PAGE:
I’m seeing that first hand more than ever now in my new role as community champion of the Clare Covid-19 Community Response Forum. The spirit and togetherness has never been stronger in our communities.
Everybody is accepting their new responsibilities in such challenging times but I also think it has made us all appreciate the club game even more, and what clubs really mean to their communities.
We’re all hankering for any form of action at the moment. Nobody knows if there will be club championships but if there is one in Clare in 2020, it is certainly a different landscape now to the one that lit up the club hurling world two decades ago.
Ballyea in 2016 are the only club to have won a Munster club title since Clare clubs had an iron grip on the provincial championship. St Joseph’s are back down intermediate. Wolfe Tones spent a year in intermediate. So did Éire Óg. Clarecastle have been in three of the last six senior relegation finals.
Sixmilebridge have become stronger than ever but they have a whole new set of rivals challenging them now, clubs that weren’t even on their radar in the 1990s; Ballyea, Clonlara, Cratloe, Crusheen, Clooney-Quin, Inagh-Kilnamona, Kilmaley.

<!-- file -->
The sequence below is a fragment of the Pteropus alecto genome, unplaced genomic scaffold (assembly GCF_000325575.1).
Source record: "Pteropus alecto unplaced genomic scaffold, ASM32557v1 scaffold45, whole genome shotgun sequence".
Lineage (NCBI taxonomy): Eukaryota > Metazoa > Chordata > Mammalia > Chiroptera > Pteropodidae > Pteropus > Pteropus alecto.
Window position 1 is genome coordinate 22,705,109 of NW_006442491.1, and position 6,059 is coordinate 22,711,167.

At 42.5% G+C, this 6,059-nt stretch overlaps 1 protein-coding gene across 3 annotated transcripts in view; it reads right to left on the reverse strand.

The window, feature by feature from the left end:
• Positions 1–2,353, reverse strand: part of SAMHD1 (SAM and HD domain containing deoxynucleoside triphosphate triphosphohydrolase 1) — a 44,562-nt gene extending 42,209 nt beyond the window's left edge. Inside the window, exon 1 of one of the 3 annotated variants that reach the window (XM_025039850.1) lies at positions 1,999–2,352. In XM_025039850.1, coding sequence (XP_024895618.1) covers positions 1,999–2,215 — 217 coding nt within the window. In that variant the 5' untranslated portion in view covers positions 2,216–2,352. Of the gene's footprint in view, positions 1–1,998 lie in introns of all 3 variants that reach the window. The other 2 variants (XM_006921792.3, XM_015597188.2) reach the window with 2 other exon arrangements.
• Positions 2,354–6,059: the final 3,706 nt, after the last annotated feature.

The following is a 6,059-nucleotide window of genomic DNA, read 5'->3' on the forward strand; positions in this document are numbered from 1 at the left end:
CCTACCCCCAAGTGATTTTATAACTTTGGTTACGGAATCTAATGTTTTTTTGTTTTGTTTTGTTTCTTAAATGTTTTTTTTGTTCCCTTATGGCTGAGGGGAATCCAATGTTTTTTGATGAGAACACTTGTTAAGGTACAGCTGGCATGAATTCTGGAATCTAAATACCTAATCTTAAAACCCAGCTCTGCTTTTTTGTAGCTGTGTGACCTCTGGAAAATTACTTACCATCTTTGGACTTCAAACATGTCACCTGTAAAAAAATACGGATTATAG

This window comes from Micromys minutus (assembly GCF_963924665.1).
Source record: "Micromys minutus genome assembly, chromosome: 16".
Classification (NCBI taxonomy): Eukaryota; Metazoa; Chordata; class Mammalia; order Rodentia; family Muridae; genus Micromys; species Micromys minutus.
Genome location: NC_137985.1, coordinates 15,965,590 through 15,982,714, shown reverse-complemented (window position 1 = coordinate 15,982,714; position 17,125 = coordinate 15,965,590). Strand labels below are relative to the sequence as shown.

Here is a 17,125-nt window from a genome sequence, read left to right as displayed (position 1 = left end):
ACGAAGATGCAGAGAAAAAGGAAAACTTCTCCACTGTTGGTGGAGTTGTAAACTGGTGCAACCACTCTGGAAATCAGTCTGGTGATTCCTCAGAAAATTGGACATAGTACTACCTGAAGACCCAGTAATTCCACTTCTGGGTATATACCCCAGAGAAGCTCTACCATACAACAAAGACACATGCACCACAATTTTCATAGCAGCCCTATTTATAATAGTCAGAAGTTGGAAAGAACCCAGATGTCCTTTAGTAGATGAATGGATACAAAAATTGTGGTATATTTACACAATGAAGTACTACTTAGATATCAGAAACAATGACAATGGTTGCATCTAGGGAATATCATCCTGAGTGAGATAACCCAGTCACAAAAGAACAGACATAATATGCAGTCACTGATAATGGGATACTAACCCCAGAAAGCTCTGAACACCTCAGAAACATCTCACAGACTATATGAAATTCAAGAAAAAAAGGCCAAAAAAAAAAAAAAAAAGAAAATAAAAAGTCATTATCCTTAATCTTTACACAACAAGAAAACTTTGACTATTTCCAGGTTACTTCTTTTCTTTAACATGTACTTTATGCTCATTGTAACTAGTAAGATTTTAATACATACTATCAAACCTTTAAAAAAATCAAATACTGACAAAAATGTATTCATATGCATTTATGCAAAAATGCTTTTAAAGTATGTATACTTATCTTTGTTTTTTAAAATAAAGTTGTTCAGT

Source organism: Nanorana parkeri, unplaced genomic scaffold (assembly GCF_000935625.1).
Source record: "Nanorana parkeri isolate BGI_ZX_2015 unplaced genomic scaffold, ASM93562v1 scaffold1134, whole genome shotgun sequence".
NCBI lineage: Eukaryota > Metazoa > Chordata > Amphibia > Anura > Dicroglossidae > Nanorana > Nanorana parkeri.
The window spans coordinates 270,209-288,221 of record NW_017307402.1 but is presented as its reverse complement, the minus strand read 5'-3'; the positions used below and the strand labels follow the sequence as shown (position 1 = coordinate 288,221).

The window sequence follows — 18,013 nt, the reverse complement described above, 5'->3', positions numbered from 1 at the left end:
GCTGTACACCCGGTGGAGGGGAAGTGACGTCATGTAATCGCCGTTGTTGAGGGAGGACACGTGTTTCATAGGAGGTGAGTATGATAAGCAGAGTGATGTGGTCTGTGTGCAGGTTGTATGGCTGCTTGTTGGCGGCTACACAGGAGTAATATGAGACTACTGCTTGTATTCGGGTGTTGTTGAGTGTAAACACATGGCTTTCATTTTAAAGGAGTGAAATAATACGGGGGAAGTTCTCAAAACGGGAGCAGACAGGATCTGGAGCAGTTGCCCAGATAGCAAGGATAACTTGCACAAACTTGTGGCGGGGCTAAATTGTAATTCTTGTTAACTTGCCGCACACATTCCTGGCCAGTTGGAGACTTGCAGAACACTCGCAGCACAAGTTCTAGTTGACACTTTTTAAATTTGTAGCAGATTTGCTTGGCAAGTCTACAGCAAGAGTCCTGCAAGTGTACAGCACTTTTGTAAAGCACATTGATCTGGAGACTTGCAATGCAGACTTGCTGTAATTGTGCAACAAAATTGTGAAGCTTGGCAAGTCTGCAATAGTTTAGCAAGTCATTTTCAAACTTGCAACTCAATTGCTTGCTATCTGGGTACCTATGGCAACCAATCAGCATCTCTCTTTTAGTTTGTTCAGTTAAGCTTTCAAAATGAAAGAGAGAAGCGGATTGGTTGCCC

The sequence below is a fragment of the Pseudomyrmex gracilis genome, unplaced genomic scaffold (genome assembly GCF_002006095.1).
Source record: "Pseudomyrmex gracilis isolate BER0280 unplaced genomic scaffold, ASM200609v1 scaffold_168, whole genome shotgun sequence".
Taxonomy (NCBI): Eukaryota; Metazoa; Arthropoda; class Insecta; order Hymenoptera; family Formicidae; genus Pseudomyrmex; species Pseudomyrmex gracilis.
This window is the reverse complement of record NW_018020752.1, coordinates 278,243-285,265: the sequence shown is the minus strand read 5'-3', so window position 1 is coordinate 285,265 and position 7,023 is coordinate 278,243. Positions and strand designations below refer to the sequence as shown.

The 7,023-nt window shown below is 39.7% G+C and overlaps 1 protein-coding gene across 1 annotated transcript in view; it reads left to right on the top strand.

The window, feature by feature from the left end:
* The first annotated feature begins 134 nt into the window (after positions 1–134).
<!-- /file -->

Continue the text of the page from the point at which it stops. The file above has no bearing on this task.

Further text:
I remember coming back from an illness in 2002 and playing Clonlara in an intermediate league game in early 2003, and not knowing beforehand what colour jerseys Clonlara wore. Look at the players they’ve produced for Clare since — John Conlon, Domhnall O’Donovan, Darach Honan, Colm and Ian Galvin, Nicky and ‘Tots’ O’Connell. Apart from Jamesie, have Clare ever had a better forward than John Conlon?
Times have changed. That altered landscape has been hugely beneficial to Clare hurling but we in Clarecastle hope the wheel will turn and that we will win senior championships again.
I was involved with the Clarecastle U21s this year. One night earlier in the year, I cut loose at a meeting about trying to bring Clarecastle back to the top table again.
A few days later, the father of one of the players told me what his son said to him when he arrived home that evening: “We might not win the U21 championship. But we’ll die roaring trying to.”
I hope those young lads will get that chance this year, but that’s the spirit which elevated us for so long as a club.
And it’s one which contributed so richly to the magic of Clare hurling during its golden era.